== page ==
My comments will, of course, rub some people the wrong way. They run counter to the American ethos that everyone has a right to an opinion and that we should regard people as fundamentally equal. There will be people who cringe at the idea that I am calling others stupid. In response I will simply say this: being a citizen in a democracy means being held accountable for your actions and opinions. Calling these people stupid is the most respectful thing I can do because it takes their agency seriously. It holds each of them individually responsible as if they were capable adults. It also recognizes that while everyone is entitled to their opinion, all beliefs are not equal. Some opinions are indeed just dumb, so as philosophers, we are forced to ask, how many stupid opinions do you have to hold before you yourself are declared to be stupid? In this case, I suspect the answer is one. Each of those tweets is, I believe, enough.

Philosophers have long debated the relationship between action and identity. Are we what we do, or are we something separate from our activities? This too is a discussion for another time. In this instance perhaps, I think the answer can be reduced to the famous proverb: “it is better to remain silent and be thought a fool, then to open your mouth and remove all doubt.”

4 comments on “Why should we care what stupid people think?

  1. Bill Caraher says:


    I love this: “Calling these people stupid is the most respectful thing I can do because it takes their agency seriously.”

    Unless they are stupid because, you know, they're stupid. You know lacking intelligence. I often call slow runners lazy because if they worked harder they'd run faster. I wonder whether calling the stupidity a choice is a slippery slope.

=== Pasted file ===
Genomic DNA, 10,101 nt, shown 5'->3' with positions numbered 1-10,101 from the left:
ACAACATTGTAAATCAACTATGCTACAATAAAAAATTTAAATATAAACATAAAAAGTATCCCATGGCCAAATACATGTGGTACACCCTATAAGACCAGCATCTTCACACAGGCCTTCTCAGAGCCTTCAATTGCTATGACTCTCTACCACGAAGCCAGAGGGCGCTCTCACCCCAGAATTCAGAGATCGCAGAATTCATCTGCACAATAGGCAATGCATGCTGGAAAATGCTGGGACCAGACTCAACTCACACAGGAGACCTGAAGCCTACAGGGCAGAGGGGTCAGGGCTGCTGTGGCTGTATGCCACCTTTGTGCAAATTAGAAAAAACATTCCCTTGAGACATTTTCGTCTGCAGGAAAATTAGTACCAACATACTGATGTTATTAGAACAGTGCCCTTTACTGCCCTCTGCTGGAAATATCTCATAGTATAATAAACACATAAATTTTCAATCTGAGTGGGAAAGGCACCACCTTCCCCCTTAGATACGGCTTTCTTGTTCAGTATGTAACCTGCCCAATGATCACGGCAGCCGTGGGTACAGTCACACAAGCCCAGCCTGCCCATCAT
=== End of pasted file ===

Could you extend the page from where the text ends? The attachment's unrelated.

2. Thanks! I think the question of how to take someone seriously is quite complicated (and probably very culture bound). Ultimately, one of the things libertarians get right is that accountability is a hallmark of agency.

  3. Bill Caraher says:


    Right. This is why I have come to use the term resistance for many types of classroom behaviors. I start with the assumption that learning is always possible and that it is impossible for people to be genuinely incapable of learning. Whether students do learn or not is really an issue of how the teaching manages student resistance. Resistance in this context exists within the discursive environment of the classroom. It is both generative and responsive.

    Of course, stupidity functions the same way. It is a product of the long-standing “anti-intellectual” movement in American life. In other words, stupid people intentionally play the a role of the “everyman” in the dialogue with the “high fallutin'”.

    One thing to consider is that responding to their stupidity ensures that this dialogical relationship persists. Ignoring the stupidity, on the other hand, breaks the cycle. It eliminates the authority to whom these people are responding. (This isn't to say that intelligent people should retire from public life or we should ignore all forms of injustice, but that we need to pick our battles!).

    As an example, I found the eliminating due dates for my students (making all work due at the end of the semester) significantly reduced a point of resistance in the classroom. Interestingly, some students still attempt to resist by ASSUMING due dates (and playing both sides of the dialogue) and apologizing for missing these assumed due dates. So, by ignoring stupidity, we might not make it go away entirely, but we might begin to undermine its power.


  4. Dylan says:

    I think that it is worth mentioning that issues lie beyond our education system and more-so into our actual culture. American culture is moving towards a direction where we, as Americans, revolve around ourselves. People are more interested in what their friends are doing this weekend than what is happening outside of our border. We fail to understand or even care about other cultures, which can likely point to why some Americans are unable to distinguish between different ethnic backgrounds.